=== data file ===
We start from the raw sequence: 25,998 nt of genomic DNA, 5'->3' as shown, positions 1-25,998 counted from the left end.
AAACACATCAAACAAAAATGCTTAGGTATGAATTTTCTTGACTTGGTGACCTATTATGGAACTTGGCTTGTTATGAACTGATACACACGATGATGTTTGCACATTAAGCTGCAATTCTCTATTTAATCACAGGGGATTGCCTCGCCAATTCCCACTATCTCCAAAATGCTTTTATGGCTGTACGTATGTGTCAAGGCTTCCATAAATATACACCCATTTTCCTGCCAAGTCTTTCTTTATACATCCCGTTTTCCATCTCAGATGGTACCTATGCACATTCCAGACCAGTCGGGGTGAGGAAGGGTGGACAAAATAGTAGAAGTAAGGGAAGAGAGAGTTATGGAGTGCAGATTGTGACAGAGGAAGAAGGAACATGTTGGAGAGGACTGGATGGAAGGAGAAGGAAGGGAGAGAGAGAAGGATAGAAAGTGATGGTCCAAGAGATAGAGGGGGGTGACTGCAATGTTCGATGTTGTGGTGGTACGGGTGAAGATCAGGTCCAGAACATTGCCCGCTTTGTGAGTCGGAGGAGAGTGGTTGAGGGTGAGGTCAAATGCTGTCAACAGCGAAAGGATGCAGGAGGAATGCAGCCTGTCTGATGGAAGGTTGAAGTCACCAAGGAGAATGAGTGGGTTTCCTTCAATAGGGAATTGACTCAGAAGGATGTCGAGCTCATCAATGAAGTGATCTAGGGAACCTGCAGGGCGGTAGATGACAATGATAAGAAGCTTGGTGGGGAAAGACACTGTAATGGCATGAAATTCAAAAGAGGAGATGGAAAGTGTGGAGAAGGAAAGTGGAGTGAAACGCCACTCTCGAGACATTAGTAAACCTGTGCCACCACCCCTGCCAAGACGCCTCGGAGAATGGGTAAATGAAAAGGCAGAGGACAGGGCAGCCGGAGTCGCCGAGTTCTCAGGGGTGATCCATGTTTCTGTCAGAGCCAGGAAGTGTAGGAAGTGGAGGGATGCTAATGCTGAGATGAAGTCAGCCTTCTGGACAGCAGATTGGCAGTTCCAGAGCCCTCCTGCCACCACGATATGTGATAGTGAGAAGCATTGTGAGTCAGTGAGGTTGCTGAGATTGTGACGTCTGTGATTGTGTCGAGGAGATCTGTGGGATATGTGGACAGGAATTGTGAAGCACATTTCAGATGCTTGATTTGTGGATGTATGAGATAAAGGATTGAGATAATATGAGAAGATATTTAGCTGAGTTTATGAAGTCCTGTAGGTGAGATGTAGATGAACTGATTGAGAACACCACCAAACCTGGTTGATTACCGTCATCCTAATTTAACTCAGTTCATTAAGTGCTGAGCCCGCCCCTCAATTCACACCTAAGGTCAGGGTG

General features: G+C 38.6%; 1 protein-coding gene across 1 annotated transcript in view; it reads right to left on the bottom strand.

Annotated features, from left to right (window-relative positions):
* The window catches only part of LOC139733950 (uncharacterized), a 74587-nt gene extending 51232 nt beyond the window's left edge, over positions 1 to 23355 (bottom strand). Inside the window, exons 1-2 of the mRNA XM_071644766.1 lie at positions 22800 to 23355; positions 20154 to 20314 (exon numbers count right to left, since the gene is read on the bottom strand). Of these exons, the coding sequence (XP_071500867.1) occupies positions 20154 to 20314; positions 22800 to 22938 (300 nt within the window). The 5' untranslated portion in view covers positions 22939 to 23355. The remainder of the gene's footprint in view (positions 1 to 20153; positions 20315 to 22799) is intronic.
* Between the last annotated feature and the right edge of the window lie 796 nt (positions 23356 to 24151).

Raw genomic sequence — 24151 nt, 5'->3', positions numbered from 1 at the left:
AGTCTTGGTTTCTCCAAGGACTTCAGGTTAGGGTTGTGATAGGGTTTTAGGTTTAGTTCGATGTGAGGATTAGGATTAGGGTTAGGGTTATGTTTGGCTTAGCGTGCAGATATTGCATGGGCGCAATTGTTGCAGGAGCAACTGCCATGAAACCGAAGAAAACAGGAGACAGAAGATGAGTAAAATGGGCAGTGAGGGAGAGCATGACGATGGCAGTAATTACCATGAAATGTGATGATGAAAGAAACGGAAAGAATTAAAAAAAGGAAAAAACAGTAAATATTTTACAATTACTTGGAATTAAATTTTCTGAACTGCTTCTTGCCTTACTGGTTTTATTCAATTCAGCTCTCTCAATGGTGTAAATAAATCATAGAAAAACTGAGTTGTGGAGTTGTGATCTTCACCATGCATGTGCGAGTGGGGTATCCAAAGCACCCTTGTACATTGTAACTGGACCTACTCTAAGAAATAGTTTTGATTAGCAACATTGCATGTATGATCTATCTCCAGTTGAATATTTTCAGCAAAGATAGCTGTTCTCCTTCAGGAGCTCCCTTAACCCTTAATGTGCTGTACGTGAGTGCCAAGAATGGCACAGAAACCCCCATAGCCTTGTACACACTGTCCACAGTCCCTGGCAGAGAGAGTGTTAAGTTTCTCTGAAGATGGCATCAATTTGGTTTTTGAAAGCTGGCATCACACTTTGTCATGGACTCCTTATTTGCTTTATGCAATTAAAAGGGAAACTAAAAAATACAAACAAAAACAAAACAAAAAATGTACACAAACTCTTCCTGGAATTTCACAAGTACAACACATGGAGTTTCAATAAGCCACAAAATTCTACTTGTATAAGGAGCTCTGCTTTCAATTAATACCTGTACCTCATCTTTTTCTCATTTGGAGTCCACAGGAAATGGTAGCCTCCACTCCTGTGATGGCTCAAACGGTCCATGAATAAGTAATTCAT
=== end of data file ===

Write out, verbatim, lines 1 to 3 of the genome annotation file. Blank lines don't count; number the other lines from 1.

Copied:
We start from the raw sequence: 25,998 nt of genomic DNA, 5'->3' as shown, positions 1-25,998 counted from the left end.
AAACACATCAAACAAAAATGCTTAGGTATGAATTTTCTTGACTTGGTGACCTATTATGGAACTTGGCTTGTTATGAACTGATACACACGATGATGTTTGCACATTAAGCTGCAATTCTCTATTTAATCACAGGGGATTGCCTCGCCAATTCCCACTATCTCCAAAATGCTTTTATGGCTGTACGTATGTGTCAAGGCTTCCATAAATATACACCCATTTTCCTGCCAAGTCTTTCTTTATACATCCCGTTTTCCATCTCAGATGGTACCTATGCACATTCCAGACCAGTCGGGGTGAGGAAGGGTGGACAAAATAGTAGAAGTAAGGGAAGAGAGAGTTATGGAGTGCAGATTGTGACAGAGGAAGAAGGAACATGTTGGAGAGGACTGGATGGAAGGAGAAGGAAGGGAGAGAGAGAAGGATAGAAAGTGATGGTCCAAGAGATAGAGGGGGGTGACTGCAATGTTCGATGTTGTGGTGGTACGGGTGAAGATCAGGTCCAGAACATTGCCCGCTTTGTGAGTCGGAGGAGAGTGGTTGAGGGTGAGGTCAAATGCTGTCAACAGCGAAAGGATGCAGGAGGAATGCAGCCTGTCTGATGGAAGGTTGAAGTCACCAAGGAGAATGAGTGGGTTTCCTTCAATAGGGAATTGACTCAGAAGGATGTCGAGCTCATCAATGAAGTGATCTAGGGAACCTGCAGGGCGGTAGATGACAATGATAAGAAGCTTGGTGGGGAAAGACACTGTAATGGCATGAAATTCAAAAGAGGAGATGGAAAGTGTGGAGAAGGAAAGTGGAGTGAAACGCCACTCTCGAGACATTAGTAAACCTGTGCCACCACCCCTGCCAAGACGCCTCGGAGAATGGGTAAATGAAAAGGCAGAGGACAGGGCAGCCGGAGTCGCCGAGTTCTCAGGGGTGATCCATGTTTCTGTCAGAGCCAGGAAGTGTAGGAAGTGGAGGGATGCTAATGCTGAGATGAAGTCAGCCTTCTGGACAGCAGATTGGCAGTTCCAGAGCCCTCCTGCCACCACGATATGTGATAGTGAGAAGCATTGTGAGTCAGTGAGGTTGCTGAGATTGTGACGTCTGTGATTGTGTCGAGGAGATCTGTGGGATATGTGGACAGGAATTGTGAAGCACATTTCAGATGCTTGATTTGTGGATGTATGAGATAAAGGATTGAGATAATATGAGAAGATATTTAGCTGAGTTTATGAAGTCCTGTAGGTGAGATGTAGATGAACTGATTGAGAACACCACCAAACCTGGTTGATTACCGTCATCCTAATTTAACTCAGTTCATTAAGTGCTGAGCCCGCCCCTCAATTCACACCTAAGGTCAGGGTG

General features: G+C 38.6%; 1 protein-coding gene across 1 annotated transcript in view; it reads right to left on the bottom strand.